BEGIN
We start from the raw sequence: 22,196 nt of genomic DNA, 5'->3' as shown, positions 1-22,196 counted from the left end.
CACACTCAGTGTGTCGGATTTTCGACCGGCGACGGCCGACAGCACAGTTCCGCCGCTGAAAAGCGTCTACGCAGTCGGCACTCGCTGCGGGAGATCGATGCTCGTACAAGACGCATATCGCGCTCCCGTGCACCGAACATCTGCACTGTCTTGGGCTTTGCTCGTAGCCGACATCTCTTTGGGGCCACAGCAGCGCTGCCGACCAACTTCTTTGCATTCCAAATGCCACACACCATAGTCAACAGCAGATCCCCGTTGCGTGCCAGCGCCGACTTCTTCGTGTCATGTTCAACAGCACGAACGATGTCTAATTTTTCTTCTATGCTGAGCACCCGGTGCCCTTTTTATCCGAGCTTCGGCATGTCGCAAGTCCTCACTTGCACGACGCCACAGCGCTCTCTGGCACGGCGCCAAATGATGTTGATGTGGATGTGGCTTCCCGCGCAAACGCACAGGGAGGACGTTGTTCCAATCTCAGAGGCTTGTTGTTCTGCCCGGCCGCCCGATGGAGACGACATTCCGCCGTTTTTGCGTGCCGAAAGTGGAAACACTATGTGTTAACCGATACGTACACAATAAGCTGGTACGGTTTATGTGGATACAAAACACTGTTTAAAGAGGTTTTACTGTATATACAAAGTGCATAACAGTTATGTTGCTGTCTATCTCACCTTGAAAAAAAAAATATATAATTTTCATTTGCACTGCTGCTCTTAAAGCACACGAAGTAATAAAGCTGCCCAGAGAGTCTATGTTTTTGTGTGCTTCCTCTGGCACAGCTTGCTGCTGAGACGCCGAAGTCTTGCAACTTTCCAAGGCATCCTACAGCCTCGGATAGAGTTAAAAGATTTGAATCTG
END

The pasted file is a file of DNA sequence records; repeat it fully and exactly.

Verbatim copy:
We start from the raw sequence: 22,196 nt of genomic DNA, 5'->3' as shown, positions 1-22,196 counted from the left end.
CACACTCAGTGTGTCGGATTTTCGACCGGCGACGGCCGACAGCACAGTTCCGCCGCTGAAAAGCGTCTACGCAGTCGGCACTCGCTGCGGGAGATCGATGCTCGTACAAGACGCATATCGCGCTCCCGTGCACCGAACATCTGCACTGTCTTGGGCTTTGCTCGTAGCCGACATCTCTTTGGGGCCACAGCAGCGCTGCCGACCAACTTCTTTGCATTCCAAATGCCACACACCATAGTCAACAGCAGATCCCCGTTGCGTGCCAGCGCCGACTTCTTCGTGTCATGTTCAACAGCACGAACGATGTCTAATTTTTCTTCTATGCTGAGCACCCGGTGCCCTTTTTATCCGAGCTTCGGCATGTCGCAAGTCCTCACTTGCACGACGCCACAGCGCTCTCTGGCACGGCGCCAAATGATGTTGATGTGGATGTGGCTTCCCGCGCAAACGCACAGGGAGGACGTTGTTCCAATCTCAGAGGCTTGTTGTTCTGCCCGGCCGCCCGATGGAGACGACATTCCGCCGTTTTTGCGTGCCGAAAGTGGAAACACTATGTGTTAACCGATACGTACACAATAAGCTGGTACGGTTTATGTGGATACAAAACACTGTTTAAAGAGGTTTTACTGTATATACAAAGTGCATAACAGTTATGTTGCTGTCTATCTCACCTTGAAAAAAAAAATATATAATTTTCATTTGCACTGCTGCTCTTAAAGCACACGAAGTAATAAAGCTGCCCAGAGAGTCTATGTTTTTGTGTGCTTCCTCTGGCACAGCTTGCTGCTGAGACGCCGAAGTCTTGCAACTTTCCAAGGCATCCTACAGCCTCGGATAGAGTTAAAAGATTTGAATCTG